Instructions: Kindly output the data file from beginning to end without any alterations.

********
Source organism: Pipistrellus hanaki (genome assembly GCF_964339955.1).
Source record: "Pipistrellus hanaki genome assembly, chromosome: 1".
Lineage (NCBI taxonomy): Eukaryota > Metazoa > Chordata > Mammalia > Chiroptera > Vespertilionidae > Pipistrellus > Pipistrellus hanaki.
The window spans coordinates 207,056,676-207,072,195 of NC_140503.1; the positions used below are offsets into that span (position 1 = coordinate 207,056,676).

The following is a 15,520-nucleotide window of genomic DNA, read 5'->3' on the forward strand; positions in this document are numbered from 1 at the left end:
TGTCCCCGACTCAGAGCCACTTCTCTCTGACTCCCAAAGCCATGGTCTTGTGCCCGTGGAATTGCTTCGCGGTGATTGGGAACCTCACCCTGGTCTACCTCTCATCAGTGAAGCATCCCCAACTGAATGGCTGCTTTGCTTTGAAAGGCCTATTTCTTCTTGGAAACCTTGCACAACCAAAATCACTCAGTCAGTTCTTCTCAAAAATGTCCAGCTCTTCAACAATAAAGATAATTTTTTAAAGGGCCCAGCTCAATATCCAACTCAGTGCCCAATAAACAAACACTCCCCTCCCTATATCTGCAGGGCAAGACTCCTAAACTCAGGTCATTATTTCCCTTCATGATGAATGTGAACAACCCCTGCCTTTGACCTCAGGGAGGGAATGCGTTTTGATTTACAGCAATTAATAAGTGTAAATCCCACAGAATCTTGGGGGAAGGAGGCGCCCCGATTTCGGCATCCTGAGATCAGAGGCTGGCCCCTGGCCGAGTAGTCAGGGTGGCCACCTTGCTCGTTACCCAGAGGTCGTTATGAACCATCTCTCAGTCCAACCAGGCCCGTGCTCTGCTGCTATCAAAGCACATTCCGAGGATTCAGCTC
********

Source organism: Pipistrellus hanaki (genome assembly GCF_964339955.1).
Source record: "Pipistrellus hanaki genome assembly, chromosome: 1".
Lineage (NCBI taxonomy): Eukaryota > Metazoa > Chordata > Mammalia > Chiroptera > Vespertilionidae > Pipistrellus > Pipistrellus hanaki.
The window spans coordinates 207,056,676-207,072,195 of NC_140503.1; the positions used below are offsets into that span (position 1 = coordinate 207,056,676).

The following is a 15,520-nucleotide window of genomic DNA, read 5'->3' on the forward strand; positions in this document are numbered from 1 at the left end:
TGTCCCCGACTCAGAGCCACTTCTCTCTGACTCCCAAAGCCATGGTCTTGTGCCCGTGGAATTGCTTCGCGGTGATTGGGAACCTCACCCTGGTCTACCTCTCATCAGTGAAGCATCCCCAACTGAATGGCTGCTTTGCTTTGAAAGGCCTATTTCTTCTTGGAAACCTTGCACAACCAAAATCACTCAGTCAGTTCTTCTCAAAAATGTCCAGCTCTTCAACAATAAAGATAATTTTTTAAAGGGCCCAGCTCAATATCCAACTCAGTGCCCAATAAACAAACACTCCCCTCCCTATATCTGCAGGGCAAGACTCCTAAACTCAGGTCATTATTTCCCTTCATGATGAATGTGAACAACCCCTGCCTTTGACCTCAGGGAGGGAATGCGTTTTGATTTACAGCAATTAATAAGTGTAAATCCCACAGAATCTTGGGGGAAGGAGGCGCCCCGATTTCGGCATCCTGAGATCAGAGGCTGGCCCCTGGCCGAGTAGTCAGGGTGGCCACCTTGCTCGTTACCCAGAGGTCGTTATGAACCATCTCTCAGTCCAACCAGGCCCGTGCTCTGCTGCTATCAAAGCACATTCCGAGGATTCAGCTC